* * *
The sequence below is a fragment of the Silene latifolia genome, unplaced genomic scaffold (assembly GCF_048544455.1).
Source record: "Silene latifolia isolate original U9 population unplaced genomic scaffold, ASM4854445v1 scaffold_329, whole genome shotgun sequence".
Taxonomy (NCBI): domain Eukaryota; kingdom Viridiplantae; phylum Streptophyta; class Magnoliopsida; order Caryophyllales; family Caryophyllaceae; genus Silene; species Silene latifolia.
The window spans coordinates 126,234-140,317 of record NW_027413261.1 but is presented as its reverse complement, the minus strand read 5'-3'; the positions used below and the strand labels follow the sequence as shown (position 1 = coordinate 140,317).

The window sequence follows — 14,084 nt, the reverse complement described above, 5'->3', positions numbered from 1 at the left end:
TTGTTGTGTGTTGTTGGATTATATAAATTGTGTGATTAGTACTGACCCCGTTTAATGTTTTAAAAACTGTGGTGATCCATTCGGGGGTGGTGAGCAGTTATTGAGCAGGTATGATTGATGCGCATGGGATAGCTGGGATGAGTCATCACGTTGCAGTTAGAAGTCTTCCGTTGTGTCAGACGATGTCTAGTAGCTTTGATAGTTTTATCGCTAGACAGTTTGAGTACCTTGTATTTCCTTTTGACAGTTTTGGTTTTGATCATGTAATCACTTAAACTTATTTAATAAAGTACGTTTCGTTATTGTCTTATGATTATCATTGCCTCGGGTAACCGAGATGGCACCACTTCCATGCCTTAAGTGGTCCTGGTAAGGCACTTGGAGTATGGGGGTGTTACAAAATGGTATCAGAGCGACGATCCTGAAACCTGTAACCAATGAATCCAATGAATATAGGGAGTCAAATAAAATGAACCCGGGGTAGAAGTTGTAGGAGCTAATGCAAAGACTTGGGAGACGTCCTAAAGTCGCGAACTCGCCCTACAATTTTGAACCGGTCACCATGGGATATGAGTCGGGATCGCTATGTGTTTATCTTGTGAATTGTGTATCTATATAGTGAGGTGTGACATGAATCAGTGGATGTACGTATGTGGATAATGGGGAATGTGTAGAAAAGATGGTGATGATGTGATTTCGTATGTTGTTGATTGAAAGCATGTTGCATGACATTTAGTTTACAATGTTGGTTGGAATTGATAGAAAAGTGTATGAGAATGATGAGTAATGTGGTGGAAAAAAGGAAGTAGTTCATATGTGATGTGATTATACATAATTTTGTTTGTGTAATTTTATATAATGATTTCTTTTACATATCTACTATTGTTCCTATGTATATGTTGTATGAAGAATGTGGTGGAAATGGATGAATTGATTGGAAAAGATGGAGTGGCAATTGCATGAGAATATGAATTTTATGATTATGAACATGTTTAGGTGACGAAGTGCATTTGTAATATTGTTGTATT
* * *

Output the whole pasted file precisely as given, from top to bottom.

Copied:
The sequence below is a fragment of the Silene latifolia genome, unplaced genomic scaffold (assembly GCF_048544455.1).
Source record: "Silene latifolia isolate original U9 population unplaced genomic scaffold, ASM4854445v1 scaffold_329, whole genome shotgun sequence".
Taxonomy (NCBI): domain Eukaryota; kingdom Viridiplantae; phylum Streptophyta; class Magnoliopsida; order Caryophyllales; family Caryophyllaceae; genus Silene; species Silene latifolia.
The window spans coordinates 126,234-140,317 of record NW_027413261.1 but is presented as its reverse complement, the minus strand read 5'-3'; the positions used below and the strand labels follow the sequence as shown (position 1 = coordinate 140,317).

The window sequence follows — 14,084 nt, the reverse complement described above, 5'->3', positions numbered from 1 at the left end:
TTGTTGTGTGTTGTTGGATTATATAAATTGTGTGATTAGTACTGACCCCGTTTAATGTTTTAAAAACTGTGGTGATCCATTCGGGGGTGGTGAGCAGTTATTGAGCAGGTATGATTGATGCGCATGGGATAGCTGGGATGAGTCATCACGTTGCAGTTAGAAGTCTTCCGTTGTGTCAGACGATGTCTAGTAGCTTTGATAGTTTTATCGCTAGACAGTTTGAGTACCTTGTATTTCCTTTTGACAGTTTTGGTTTTGATCATGTAATCACTTAAACTTATTTAATAAAGTACGTTTCGTTATTGTCTTATGATTATCATTGCCTCGGGTAACCGAGATGGCACCACTTCCATGCCTTAAGTGGTCCTGGTAAGGCACTTGGAGTATGGGGGTGTTACAAAATGGTATCAGAGCGACGATCCTGAAACCTGTAACCAATGAATCCAATGAATATAGGGAGTCAAATAAAATGAACCCGGGGTAGAAGTTGTAGGAGCTAATGCAAAGACTTGGGAGACGTCCTAAAGTCGCGAACTCGCCCTACAATTTTGAACCGGTCACCATGGGATATGAGTCGGGATCGCTATGTGTTTATCTTGTGAATTGTGTATCTATATAGTGAGGTGTGACATGAATCAGTGGATGTACGTATGTGGATAATGGGGAATGTGTAGAAAAGATGGTGATGATGTGATTTCGTATGTTGTTGATTGAAAGCATGTTGCATGACATTTAGTTTACAATGTTGGTTGGAATTGATAGAAAAGTGTATGAGAATGATGAGTAATGTGGTGGAAAAAAGGAAGTAGTTCATATGTGATGTGATTATACATAATTTTGTTTGTGTAATTTTATATAATGATTTCTTTTACATATCTACTATTGTTCCTATGTATATGTTGTATGAAGAATGTGGTGGAAATGGATGAATTGATTGGAAAAGATGGAGTGGCAATTGCATGAGAATATGAATTTTATGATTATGAACATGTTTAGGTGACGAAGTGCATTTGTAATATTGTTGTATT